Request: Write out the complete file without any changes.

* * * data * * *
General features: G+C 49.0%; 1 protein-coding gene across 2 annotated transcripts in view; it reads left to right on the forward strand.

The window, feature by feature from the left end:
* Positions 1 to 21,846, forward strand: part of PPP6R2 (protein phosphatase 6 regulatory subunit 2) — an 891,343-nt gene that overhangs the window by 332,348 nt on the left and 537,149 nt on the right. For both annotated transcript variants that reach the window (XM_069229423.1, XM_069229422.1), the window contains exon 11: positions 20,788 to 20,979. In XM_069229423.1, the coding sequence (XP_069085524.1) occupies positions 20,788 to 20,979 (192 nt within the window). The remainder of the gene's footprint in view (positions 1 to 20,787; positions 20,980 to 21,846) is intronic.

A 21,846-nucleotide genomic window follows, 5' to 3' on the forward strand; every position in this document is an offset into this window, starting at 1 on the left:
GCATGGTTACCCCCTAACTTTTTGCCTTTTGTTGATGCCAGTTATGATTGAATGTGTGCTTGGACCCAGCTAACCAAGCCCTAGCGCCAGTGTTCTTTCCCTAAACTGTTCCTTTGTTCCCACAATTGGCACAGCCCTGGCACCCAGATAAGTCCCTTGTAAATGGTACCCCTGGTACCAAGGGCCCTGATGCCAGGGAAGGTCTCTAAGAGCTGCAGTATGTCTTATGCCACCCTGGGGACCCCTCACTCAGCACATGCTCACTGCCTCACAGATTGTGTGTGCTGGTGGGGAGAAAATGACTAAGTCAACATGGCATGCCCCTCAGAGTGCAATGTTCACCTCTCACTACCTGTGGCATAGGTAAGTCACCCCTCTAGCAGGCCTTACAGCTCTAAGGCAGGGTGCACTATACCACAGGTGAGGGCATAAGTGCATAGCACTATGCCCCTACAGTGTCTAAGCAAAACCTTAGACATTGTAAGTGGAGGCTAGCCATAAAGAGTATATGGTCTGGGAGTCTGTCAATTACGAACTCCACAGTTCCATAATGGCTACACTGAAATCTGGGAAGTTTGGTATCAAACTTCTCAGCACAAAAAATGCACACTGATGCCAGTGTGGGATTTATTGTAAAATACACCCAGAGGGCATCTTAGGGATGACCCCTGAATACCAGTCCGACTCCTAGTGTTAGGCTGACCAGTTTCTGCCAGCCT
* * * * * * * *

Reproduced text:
General features: G+C 49.0%; 1 protein-coding gene across 2 annotated transcripts in view; it reads left to right on the forward strand.

The window, feature by feature from the left end:
* Positions 1 to 21,846, forward strand: part of PPP6R2 (protein phosphatase 6 regulatory subunit 2) — an 891,343-nt gene that overhangs the window by 332,348 nt on the left and 537,149 nt on the right. For both annotated transcript variants that reach the window (XM_069229423.1, XM_069229422.1), the window contains exon 11: positions 20,788 to 20,979. In XM_069229423.1, the coding sequence (XP_069085524.1) occupies positions 20,788 to 20,979 (192 nt within the window). The remainder of the gene's footprint in view (positions 1 to 20,787; positions 20,980 to 21,846) is intronic.

A 21,846-nucleotide genomic window follows, 5' to 3' on the forward strand; every position in this document is an offset into this window, starting at 1 on the left:
GCATGGTTACCCCCTAACTTTTTGCCTTTTGTTGATGCCAGTTATGATTGAATGTGTGCTTGGACCCAGCTAACCAAGCCCTAGCGCCAGTGTTCTTTCCCTAAACTGTTCCTTTGTTCCCACAATTGGCACAGCCCTGGCACCCAGATAAGTCCCTTGTAAATGGTACCCCTGGTACCAAGGGCCCTGATGCCAGGGAAGGTCTCTAAGAGCTGCAGTATGTCTTATGCCACCCTGGGGACCCCTCACTCAGCACATGCTCACTGCCTCACAGATTGTGTGTGCTGGTGGGGAGAAAATGACTAAGTCAACATGGCATGCCCCTCAGAGTGCAATGTTCACCTCTCACTACCTGTGGCATAGGTAAGTCACCCCTCTAGCAGGCCTTACAGCTCTAAGGCAGGGTGCACTATACCACAGGTGAGGGCATAAGTGCATAGCACTATGCCCCTACAGTGTCTAAGCAAAACCTTAGACATTGTAAGTGGAGGCTAGCCATAAAGAGTATATGGTCTGGGAGTCTGTCAATTACGAACTCCACAGTTCCATAATGGCTACACTGAAATCTGGGAAGTTTGGTATCAAACTTCTCAGCACAAAAAATGCACACTGATGCCAGTGTGGGATTTATTGTAAAATACACCCAGAGGGCATCTTAGGGATGACCCCTGAATACCAGTCCGACTCCTAGTGTTAGGCTGACCAGTTTCTGCCAGCCT